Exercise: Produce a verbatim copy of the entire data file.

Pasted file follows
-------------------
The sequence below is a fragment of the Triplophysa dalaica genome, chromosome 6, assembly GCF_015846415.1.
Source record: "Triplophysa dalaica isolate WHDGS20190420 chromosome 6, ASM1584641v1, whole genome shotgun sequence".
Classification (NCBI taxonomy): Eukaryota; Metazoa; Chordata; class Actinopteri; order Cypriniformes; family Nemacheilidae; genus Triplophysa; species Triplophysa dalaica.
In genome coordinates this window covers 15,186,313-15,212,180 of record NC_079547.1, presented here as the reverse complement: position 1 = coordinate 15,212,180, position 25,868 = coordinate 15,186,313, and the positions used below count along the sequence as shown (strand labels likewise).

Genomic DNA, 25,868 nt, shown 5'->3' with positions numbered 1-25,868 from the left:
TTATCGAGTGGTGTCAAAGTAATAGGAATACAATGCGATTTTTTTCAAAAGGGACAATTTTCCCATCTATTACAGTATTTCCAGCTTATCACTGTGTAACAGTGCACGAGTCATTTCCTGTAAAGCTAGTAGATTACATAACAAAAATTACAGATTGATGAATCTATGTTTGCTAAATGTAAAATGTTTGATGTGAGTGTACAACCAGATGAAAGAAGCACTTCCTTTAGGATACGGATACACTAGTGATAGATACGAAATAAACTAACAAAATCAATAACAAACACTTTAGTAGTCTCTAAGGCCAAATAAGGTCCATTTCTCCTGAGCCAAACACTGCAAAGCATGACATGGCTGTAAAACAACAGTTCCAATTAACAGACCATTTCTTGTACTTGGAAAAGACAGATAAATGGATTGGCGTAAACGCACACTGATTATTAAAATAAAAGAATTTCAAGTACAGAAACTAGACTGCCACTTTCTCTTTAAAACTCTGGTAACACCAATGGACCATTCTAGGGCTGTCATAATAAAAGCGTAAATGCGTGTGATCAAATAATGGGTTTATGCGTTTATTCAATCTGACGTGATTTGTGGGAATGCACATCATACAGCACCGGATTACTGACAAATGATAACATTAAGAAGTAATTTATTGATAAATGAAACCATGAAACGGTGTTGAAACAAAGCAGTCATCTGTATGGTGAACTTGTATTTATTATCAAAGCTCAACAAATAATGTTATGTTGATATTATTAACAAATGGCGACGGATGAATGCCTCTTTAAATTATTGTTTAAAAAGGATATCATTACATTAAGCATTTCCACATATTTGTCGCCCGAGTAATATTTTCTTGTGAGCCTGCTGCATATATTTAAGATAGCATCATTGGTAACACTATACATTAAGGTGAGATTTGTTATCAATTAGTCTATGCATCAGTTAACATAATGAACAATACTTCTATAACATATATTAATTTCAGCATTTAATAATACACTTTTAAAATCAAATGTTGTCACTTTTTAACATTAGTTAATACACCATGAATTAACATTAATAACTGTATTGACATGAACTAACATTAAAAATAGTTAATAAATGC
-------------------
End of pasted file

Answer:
The sequence below is a fragment of the Triplophysa dalaica genome, chromosome 6, assembly GCF_015846415.1.
Source record: "Triplophysa dalaica isolate WHDGS20190420 chromosome 6, ASM1584641v1, whole genome shotgun sequence".
Classification (NCBI taxonomy): Eukaryota; Metazoa; Chordata; class Actinopteri; order Cypriniformes; family Nemacheilidae; genus Triplophysa; species Triplophysa dalaica.
In genome coordinates this window covers 15,186,313-15,212,180 of record NC_079547.1, presented here as the reverse complement: position 1 = coordinate 15,212,180, position 25,868 = coordinate 15,186,313, and the positions used below count along the sequence as shown (strand labels likewise).

Genomic DNA, 25,868 nt, shown 5'->3' with positions numbered 1-25,868 from the left:
TTATCGAGTGGTGTCAAAGTAATAGGAATACAATGCGATTTTTTTCAAAAGGGACAATTTTCCCATCTATTACAGTATTTCCAGCTTATCACTGTGTAACAGTGCACGAGTCATTTCCTGTAAAGCTAGTAGATTACATAACAAAAATTACAGATTGATGAATCTATGTTTGCTAAATGTAAAATGTTTGATGTGAGTGTACAACCAGATGAAAGAAGCACTTCCTTTAGGATACGGATACACTAGTGATAGATACGAAATAAACTAACAAAATCAATAACAAACACTTTAGTAGTCTCTAAGGCCAAATAAGGTCCATTTCTCCTGAGCCAAACACTGCAAAGCATGACATGGCTGTAAAACAACAGTTCCAATTAACAGACCATTTCTTGTACTTGGAAAAGACAGATAAATGGATTGGCGTAAACGCACACTGATTATTAAAATAAAAGAATTTCAAGTACAGAAACTAGACTGCCACTTTCTCTTTAAAACTCTGGTAACACCAATGGACCATTCTAGGGCTGTCATAATAAAAGCGTAAATGCGTGTGATCAAATAATGGGTTTATGCGTTTATTCAATCTGACGTGATTTGTGGGAATGCACATCATACAGCACCGGATTACTGACAAATGATAACATTAAGAAGTAATTTATTGATAAATGAAACCATGAAACGGTGTTGAAACAAAGCAGTCATCTGTATGGTGAACTTGTATTTATTATCAAAGCTCAACAAATAATGTTATGTTGATATTATTAACAAATGGCGACGGATGAATGCCTCTTTAAATTATTGTTTAAAAAGGATATCATTACATTAAGCATTTCCACATATTTGTCGCCCGAGTAATATTTTCTTGTGAGCCTGCTGCATATATTTAAGATAGCATCATTGGTAACACTATACATTAAGGTGAGATTTGTTATCAATTAGTCTATGCATCAGTTAACATAATGAACAATACTTCTATAACATATATTAATTTCAGCATTTAATAATACACTTTTAAAATCAAATGTTGTCACTTTTTAACATTAGTTAATACACCATGAATTAACATTAATAACTGTATTGACATGAACTAACATTAAAAATAGTTAATAAATGC